By Chris L. Meacham, CPA,
There have been two recent court rulings that have narrowed some IRA planning opportunities. All IRA owners will want to be aware of and understand these new rules before planning their estate or transferring money between IRAs.
Rule 1: Once-per-year transfers
The first rule came out of tax court and limits IRA owners to one 60-day rollover between accounts in a 12-month period across all of their IRAs. This rule will go into effect January 1, 2015.
With the 60-day rollover, a check is cut to the account owner with the promise that the funds will be returned to an IRA within 60 days or those funds will be subject to taxes and penalties. Before this recent ruling, one transfer could be done in a 12-month period for
The conclusion of one family’s court case, however, has changed that rule for everyone. Now all IRA owners are limited to doing just
of these 60-day transfers annually regardless of how many IRAs they own. And to be clear, the “once a year” limitation is not the calendar year but a fiscal year: a full 12 months or 365 day from when you do the roll-over.
Roth IRAs, however, count separately under this rule and are subject to the same once a year allotment. Therefore, you are allowed to do one IRA-to-IRA rollover per year as well as one Roth IRA-to-Roth IRA rollover per year.
One final note on this new rule, it is important to point out that the rule does not apply to trustee-to-trustee transfers. These transfers are done between brokerages and checks are made out to the brokerage or bank for benefit of the client’s account. “You can do those all day long,” says author and IRA expert Ed Slott, CPA. “You can do 15 a day if you wanted.”
Rule 2: Inherited IRAs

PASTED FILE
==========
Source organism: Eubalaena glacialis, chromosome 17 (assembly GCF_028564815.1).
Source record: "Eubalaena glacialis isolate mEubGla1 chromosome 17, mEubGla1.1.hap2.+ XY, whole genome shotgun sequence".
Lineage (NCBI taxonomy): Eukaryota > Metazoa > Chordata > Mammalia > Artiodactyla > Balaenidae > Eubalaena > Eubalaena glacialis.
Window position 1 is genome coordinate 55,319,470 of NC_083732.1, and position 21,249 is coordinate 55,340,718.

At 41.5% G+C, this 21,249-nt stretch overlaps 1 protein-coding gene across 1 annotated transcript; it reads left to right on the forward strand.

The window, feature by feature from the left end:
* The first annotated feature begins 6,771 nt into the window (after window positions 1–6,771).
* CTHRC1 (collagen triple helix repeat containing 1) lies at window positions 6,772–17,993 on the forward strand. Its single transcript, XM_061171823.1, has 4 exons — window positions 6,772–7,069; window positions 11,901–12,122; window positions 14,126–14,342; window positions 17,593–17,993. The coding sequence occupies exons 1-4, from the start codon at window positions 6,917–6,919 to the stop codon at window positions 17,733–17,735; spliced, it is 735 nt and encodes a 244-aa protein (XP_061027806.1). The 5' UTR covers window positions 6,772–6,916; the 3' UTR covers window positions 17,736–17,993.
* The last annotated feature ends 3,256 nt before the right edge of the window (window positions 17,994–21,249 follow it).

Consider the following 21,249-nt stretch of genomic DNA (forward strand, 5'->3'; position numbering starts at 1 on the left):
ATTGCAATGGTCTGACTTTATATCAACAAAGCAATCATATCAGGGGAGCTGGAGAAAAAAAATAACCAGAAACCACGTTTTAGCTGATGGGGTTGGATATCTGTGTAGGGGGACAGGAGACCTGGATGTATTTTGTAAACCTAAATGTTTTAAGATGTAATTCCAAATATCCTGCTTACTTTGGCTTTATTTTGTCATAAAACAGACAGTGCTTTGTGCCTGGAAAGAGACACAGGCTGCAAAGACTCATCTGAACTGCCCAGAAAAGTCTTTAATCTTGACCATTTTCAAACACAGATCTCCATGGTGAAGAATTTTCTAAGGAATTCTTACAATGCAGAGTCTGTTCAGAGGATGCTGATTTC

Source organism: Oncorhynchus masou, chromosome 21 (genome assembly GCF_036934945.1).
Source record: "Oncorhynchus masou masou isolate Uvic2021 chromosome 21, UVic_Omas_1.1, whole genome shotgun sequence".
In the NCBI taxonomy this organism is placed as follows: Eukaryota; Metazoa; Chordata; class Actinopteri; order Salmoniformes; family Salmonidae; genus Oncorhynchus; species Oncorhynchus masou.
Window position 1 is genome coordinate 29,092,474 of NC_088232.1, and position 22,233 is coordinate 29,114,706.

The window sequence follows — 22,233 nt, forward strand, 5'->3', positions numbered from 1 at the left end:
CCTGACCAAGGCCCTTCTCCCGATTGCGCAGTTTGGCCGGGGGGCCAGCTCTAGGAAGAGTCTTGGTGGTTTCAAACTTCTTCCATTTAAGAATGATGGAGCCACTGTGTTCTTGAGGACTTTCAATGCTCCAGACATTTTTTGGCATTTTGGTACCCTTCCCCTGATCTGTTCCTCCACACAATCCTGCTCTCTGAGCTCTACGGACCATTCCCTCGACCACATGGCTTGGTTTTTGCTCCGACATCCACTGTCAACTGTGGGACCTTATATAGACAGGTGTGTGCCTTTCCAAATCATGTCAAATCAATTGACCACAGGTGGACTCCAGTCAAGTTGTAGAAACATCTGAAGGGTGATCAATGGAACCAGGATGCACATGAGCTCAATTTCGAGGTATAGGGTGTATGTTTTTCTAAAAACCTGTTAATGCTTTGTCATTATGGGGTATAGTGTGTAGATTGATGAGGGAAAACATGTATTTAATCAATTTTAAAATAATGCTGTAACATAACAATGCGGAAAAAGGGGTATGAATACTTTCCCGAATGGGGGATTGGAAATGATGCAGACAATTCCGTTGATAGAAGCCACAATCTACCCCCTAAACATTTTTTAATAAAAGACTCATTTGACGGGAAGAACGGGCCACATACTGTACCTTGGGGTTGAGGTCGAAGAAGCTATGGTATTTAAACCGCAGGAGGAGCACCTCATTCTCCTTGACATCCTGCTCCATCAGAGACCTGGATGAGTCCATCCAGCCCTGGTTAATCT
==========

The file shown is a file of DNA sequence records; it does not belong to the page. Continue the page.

This second rule involves a Supreme Court decision that states that inherited IRAs are
retirement accounts. This means that inherited IRAs are treated like all other inherited assets and are therefore open to creditors.
Since the Bankruptcy Abuse Prevention and Consumer Protection Act of 2005, the status of inherited IRAs with regard to creditors has been foggy at best. In general, owners of workplace retirement plans enjoy federal protection from creditors, and states determine if a person’s IRA is creditor-protected. But it was never clearly spelled out if inherited IRAs counted as retirement plans. This year, however, the Supreme Court finally made a ruling on this and stated that they are not retirement plans.
There are ways, however, to protect heirs from themselves. For example, an individual can leave the IRA to a trust rather than an individual. But leaving an IRA to a trust can be quite complicated, and the trust must have the proper language or the heirs will encounter immediate income tax consequences. Another option would be to take the money out of the IRA and buy life insurance. That way, heirs will end up with tax-free money with no distribution rules attached, and the money would be creditor-protected.
The one exception to this new rule, however, is the spousal rollover. When a spouse inherits an IRA, they can take the account and use it as their own retirement account. And if these spousal rollovers are challenged by creditors, the law seems to favor spouses.
Part of being smart with your investment and retirement accounts is staying up to speed on all new and changing laws. Although these laws seem to complicate things further, hopefully with this knowledge, you can stay one step ahead and ensure that all your wealth management decisions are well informed.